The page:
High Court Of Andhra Pradesh
CIT vs. V. Dhana Reddy & Co
Section 256(2), 263, 143(3)
Asst. Year 1987-88
C. V. Nagarjuna Reddy & Challa Kodanda Ram, JJ.
Referred Case No. 18 of 2001
22nd December, 2017
K. Raji Reddy, Senior Standing Counsel for the Applicant.: A.V.A. Siva Kartikeya for the Respondent
C. V. NAGARJUNA REDDY, J.
1. On the direction issued by this Court by its judgment dt.18.9.2000, on the application of the Commissioner of Income Tax, Visakhapatnam, under Section 256(2) of the Income Tax Act, 1961 (for short, the Act), the Tribunal has referred the following question of law arising out of order dt.26.2.1996 in I.T.A. No.1059/Hyd/1996, for the assessment year 1987-88, for the opinion of this Court.
Whether in the facts and in the circumstances of the case, the Tribunal is justified in coming to the conclusion that the Commissioner acted beyond the scope of powers conferred to him under Sec. 263 of the Income Tax Act in passing the impugned order and whether the order of the Commissioner satisfies the requirements of Section 263?
The facts as culled out from the record are as follows. The assessee firm was carrying on the business of stevedoring, clearing and forwarding agents at Visakhapatnam Port. It has involved in the allied activities of handling of imported cargos, like fertilizers, sugar etc. on behalf of the importers/principals, namely, Indian Potash Ltd., and State Trading Corporation, by way of storage, packaging and dispatch of materials, according to instructions. In order to facilitate such activities and services, the firm has constructed storage godowns from time to time in an extent of Acs.8.57 cents of land, taken on long lease for 30 years from the Port Trust.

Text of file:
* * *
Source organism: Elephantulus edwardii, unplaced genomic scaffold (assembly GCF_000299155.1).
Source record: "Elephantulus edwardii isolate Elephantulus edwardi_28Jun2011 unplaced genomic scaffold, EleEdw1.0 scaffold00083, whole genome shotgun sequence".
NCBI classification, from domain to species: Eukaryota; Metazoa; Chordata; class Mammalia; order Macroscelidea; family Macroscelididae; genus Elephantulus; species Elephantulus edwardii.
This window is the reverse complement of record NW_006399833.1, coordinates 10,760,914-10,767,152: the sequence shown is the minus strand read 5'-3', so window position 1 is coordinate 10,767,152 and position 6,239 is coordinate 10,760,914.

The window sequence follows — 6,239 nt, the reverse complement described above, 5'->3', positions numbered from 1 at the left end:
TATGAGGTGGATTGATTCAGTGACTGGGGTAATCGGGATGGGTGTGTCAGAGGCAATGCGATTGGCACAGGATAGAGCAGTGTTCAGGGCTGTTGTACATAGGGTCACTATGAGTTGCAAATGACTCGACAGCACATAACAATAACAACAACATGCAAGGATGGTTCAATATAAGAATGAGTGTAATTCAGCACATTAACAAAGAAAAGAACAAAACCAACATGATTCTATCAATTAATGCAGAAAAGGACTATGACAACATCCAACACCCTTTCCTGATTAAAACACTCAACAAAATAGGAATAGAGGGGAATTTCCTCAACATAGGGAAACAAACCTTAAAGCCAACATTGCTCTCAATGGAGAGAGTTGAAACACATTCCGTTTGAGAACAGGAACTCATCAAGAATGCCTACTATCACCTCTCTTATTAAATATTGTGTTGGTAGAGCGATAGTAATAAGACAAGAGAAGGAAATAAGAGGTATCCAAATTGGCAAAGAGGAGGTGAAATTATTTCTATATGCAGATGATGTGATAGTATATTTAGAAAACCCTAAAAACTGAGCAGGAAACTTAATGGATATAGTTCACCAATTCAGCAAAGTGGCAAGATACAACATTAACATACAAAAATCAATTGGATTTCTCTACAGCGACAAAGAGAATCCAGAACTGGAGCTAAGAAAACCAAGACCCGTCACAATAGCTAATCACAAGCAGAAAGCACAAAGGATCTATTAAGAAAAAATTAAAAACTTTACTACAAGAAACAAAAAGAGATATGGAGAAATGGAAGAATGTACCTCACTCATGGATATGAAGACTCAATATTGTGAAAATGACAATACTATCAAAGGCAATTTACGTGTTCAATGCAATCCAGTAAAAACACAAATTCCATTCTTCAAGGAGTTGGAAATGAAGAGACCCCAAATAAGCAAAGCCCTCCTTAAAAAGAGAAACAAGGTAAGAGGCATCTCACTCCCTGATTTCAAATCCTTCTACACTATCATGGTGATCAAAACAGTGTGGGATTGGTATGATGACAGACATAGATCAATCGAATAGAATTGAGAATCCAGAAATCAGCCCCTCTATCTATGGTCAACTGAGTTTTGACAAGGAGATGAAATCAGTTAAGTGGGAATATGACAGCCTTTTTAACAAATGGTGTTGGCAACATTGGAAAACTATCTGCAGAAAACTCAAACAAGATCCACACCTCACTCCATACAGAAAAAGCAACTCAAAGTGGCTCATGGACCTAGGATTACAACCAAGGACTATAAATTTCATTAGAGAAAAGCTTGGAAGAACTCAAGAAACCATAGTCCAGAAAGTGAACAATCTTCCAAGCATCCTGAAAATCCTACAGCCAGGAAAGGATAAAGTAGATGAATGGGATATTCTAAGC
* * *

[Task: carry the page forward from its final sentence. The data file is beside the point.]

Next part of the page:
For the assessment year 1987-88, the assessment was completed under Section 143(3) of the Act whereunder the total income of the assessee was determined at Rs.84,32,760/-. The Commissioner of Income Tax (for short, the CIT) on examining the relevant record opined that the assessment made by the Assessing Officer (for short, the AO) was erroneous and prejudicial to the interests of the Revenue. The CIT felt that the AO did not scrutinize the reasons for the said reduction of the assessees income which got down by 50% compared to the immediately preceding assessment year and did not examine the arrangement of leasing out of the godowns to the two trusts, namely, M/s. V.B.R. & K.G.R. Family Trust (for short, the family trust) and M/s. V.B.R. & K.G.R. Grand Children Trust (for short, the Grand Children Trust). Based on the above reasons, the CIT passed orders under Section 263 of the Act, setting aside the assessment order, with a direction to the AO to make a fresh assessment in accordance with law after causing necessary investigation and enquiries. Feeling aggrieved thereby, the assessee filed the appeal (ITA No.1059/Hyd/1991) before the Income Tax Appellate Tribunal, Hyderabad Bench.